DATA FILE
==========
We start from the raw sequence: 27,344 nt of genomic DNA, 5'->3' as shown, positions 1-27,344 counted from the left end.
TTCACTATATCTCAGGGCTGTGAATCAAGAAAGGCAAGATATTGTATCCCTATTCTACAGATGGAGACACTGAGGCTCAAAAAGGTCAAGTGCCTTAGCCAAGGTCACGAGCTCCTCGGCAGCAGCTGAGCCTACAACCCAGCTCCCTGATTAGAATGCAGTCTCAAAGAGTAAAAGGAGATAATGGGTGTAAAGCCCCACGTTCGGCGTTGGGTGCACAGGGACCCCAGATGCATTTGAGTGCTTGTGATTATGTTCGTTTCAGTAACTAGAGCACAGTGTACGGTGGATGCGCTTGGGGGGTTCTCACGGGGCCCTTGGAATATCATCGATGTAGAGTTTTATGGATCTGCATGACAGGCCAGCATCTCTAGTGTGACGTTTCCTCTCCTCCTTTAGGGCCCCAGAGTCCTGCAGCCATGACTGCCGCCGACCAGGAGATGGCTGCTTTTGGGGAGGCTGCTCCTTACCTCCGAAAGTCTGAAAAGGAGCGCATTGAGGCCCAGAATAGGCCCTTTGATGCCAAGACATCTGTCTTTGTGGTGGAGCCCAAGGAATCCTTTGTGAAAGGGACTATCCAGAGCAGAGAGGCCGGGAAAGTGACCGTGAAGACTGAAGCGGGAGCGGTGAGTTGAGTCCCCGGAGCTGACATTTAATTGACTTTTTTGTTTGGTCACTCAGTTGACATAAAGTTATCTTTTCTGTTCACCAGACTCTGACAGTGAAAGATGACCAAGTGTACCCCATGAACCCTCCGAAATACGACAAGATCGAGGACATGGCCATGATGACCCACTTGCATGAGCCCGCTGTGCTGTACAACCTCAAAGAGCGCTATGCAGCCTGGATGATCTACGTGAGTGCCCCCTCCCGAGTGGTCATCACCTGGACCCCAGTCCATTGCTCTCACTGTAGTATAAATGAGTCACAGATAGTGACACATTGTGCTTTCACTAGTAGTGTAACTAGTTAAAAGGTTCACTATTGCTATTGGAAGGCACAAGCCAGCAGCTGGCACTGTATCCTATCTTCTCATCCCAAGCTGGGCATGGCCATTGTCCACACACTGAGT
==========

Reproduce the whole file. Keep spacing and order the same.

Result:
We start from the raw sequence: 27,344 nt of genomic DNA, 5'->3' as shown, positions 1-27,344 counted from the left end.
TTCACTATATCTCAGGGCTGTGAATCAAGAAAGGCAAGATATTGTATCCCTATTCTACAGATGGAGACACTGAGGCTCAAAAAGGTCAAGTGCCTTAGCCAAGGTCACGAGCTCCTCGGCAGCAGCTGAGCCTACAACCCAGCTCCCTGATTAGAATGCAGTCTCAAAGAGTAAAAGGAGATAATGGGTGTAAAGCCCCACGTTCGGCGTTGGGTGCACAGGGACCCCAGATGCATTTGAGTGCTTGTGATTATGTTCGTTTCAGTAACTAGAGCACAGTGTACGGTGGATGCGCTTGGGGGGTTCTCACGGGGCCCTTGGAATATCATCGATGTAGAGTTTTATGGATCTGCATGACAGGCCAGCATCTCTAGTGTGACGTTTCCTCTCCTCCTTTAGGGCCCCAGAGTCCTGCAGCCATGACTGCCGCCGACCAGGAGATGGCTGCTTTTGGGGAGGCTGCTCCTTACCTCCGAAAGTCTGAAAAGGAGCGCATTGAGGCCCAGAATAGGCCCTTTGATGCCAAGACATCTGTCTTTGTGGTGGAGCCCAAGGAATCCTTTGTGAAAGGGACTATCCAGAGCAGAGAGGCCGGGAAAGTGACCGTGAAGACTGAAGCGGGAGCGGTGAGTTGAGTCCCCGGAGCTGACATTTAATTGACTTTTTTGTTTGGTCACTCAGTTGACATAAAGTTATCTTTTCTGTTCACCAGACTCTGACAGTGAAAGATGACCAAGTGTACCCCATGAACCCTCCGAAATACGACAAGATCGAGGACATGGCCATGATGACCCACTTGCATGAGCCCGCTGTGCTGTACAACCTCAAAGAGCGCTATGCAGCCTGGATGATCTACGTGAGTGCCCCCTCCCGAGTGGTCATCACCTGGACCCCAGTCCATTGCTCTCACTGTAGTATAAATGAGTCACAGATAGTGACACATTGTGCTTTCACTAGTAGTGTAACTAGTTAAAAGGTTCACTATTGCTATTGGAAGGCACAAGCCAGCAGCTGGCACTGTATCCTATCTTCTCATCCCAAGCTGGGCATGGCCATTGTCCACACACTGAGT